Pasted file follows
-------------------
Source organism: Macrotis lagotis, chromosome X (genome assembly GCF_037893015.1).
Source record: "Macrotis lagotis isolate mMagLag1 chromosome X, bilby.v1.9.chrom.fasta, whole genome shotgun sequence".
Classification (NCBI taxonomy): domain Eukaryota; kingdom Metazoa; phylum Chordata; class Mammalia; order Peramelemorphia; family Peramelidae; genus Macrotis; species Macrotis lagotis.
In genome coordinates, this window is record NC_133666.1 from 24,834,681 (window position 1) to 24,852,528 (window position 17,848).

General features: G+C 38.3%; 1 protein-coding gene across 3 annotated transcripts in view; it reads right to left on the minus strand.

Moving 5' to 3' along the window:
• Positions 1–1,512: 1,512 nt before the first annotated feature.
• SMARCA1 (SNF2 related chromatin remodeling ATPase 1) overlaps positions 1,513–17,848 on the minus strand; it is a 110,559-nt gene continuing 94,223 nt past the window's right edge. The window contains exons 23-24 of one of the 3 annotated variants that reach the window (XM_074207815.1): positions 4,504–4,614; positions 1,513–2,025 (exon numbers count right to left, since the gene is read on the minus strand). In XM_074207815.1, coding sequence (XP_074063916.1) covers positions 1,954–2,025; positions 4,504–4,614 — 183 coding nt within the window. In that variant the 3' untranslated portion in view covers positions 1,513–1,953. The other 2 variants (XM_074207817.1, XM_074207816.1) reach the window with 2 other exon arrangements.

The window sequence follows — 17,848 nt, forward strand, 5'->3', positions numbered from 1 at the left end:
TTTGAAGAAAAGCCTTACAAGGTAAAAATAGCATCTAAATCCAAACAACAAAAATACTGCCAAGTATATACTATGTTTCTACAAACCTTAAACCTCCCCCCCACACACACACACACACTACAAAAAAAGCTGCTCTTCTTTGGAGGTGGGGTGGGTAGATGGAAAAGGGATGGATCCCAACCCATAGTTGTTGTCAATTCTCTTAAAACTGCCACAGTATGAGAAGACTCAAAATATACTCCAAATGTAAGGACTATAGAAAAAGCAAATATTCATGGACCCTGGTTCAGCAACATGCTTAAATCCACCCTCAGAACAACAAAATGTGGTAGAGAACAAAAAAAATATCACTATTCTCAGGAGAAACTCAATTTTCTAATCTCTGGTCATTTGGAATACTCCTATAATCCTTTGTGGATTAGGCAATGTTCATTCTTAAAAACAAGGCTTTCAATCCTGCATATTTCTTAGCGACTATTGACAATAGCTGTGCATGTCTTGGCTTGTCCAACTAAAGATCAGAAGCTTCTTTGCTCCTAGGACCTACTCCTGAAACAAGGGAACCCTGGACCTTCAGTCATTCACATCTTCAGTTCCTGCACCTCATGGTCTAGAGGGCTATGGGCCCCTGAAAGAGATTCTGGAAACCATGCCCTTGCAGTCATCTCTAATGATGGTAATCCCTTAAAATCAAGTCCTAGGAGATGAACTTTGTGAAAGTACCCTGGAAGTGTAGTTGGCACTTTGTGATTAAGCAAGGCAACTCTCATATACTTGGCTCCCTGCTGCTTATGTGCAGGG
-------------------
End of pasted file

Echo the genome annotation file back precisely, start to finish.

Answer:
Source organism: Macrotis lagotis, chromosome X (genome assembly GCF_037893015.1).
Source record: "Macrotis lagotis isolate mMagLag1 chromosome X, bilby.v1.9.chrom.fasta, whole genome shotgun sequence".
Classification (NCBI taxonomy): domain Eukaryota; kingdom Metazoa; phylum Chordata; class Mammalia; order Peramelemorphia; family Peramelidae; genus Macrotis; species Macrotis lagotis.
In genome coordinates, this window is record NC_133666.1 from 24,834,681 (window position 1) to 24,852,528 (window position 17,848).

General features: G+C 38.3%; 1 protein-coding gene across 3 annotated transcripts in view; it reads right to left on the minus strand.

Moving 5' to 3' along the window:
• Positions 1–1,512: 1,512 nt before the first annotated feature.
• SMARCA1 (SNF2 related chromatin remodeling ATPase 1) overlaps positions 1,513–17,848 on the minus strand; it is a 110,559-nt gene continuing 94,223 nt past the window's right edge. The window contains exons 23-24 of one of the 3 annotated variants that reach the window (XM_074207815.1): positions 4,504–4,614; positions 1,513–2,025 (exon numbers count right to left, since the gene is read on the minus strand). In XM_074207815.1, coding sequence (XP_074063916.1) covers positions 1,954–2,025; positions 4,504–4,614 — 183 coding nt within the window. In that variant the 3' untranslated portion in view covers positions 1,513–1,953. The other 2 variants (XM_074207817.1, XM_074207816.1) reach the window with 2 other exon arrangements.

The window sequence follows — 17,848 nt, forward strand, 5'->3', positions numbered from 1 at the left end:
TTTGAAGAAAAGCCTTACAAGGTAAAAATAGCATCTAAATCCAAACAACAAAAATACTGCCAAGTATATACTATGTTTCTACAAACCTTAAACCTCCCCCCCACACACACACACACACTACAAAAAAAGCTGCTCTTCTTTGGAGGTGGGGTGGGTAGATGGAAAAGGGATGGATCCCAACCCATAGTTGTTGTCAATTCTCTTAAAACTGCCACAGTATGAGAAGACTCAAAATATACTCCAAATGTAAGGACTATAGAAAAAGCAAATATTCATGGACCCTGGTTCAGCAACATGCTTAAATCCACCCTCAGAACAACAAAATGTGGTAGAGAACAAAAAAAATATCACTATTCTCAGGAGAAACTCAATTTTCTAATCTCTGGTCATTTGGAATACTCCTATAATCCTTTGTGGATTAGGCAATGTTCATTCTTAAAAACAAGGCTTTCAATCCTGCATATTTCTTAGCGACTATTGACAATAGCTGTGCATGTCTTGGCTTGTCCAACTAAAGATCAGAAGCTTCTTTGCTCCTAGGACCTACTCCTGAAACAAGGGAACCCTGGACCTTCAGTCATTCACATCTTCAGTTCCTGCACCTCATGGTCTAGAGGGCTATGGGCCCCTGAAAGAGATTCTGGAAACCATGCCCTTGCAGTCATCTCTAATGATGGTAATCCCTTAAAATCAAGTCCTAGGAGATGAACTTTGTGAAAGTACCCTGGAAGTGTAGTTGGCACTTTGTGATTAAGCAAGGCAACTCTCATATACTTGGCTCCCTGCTGCTTATGTGCAGGG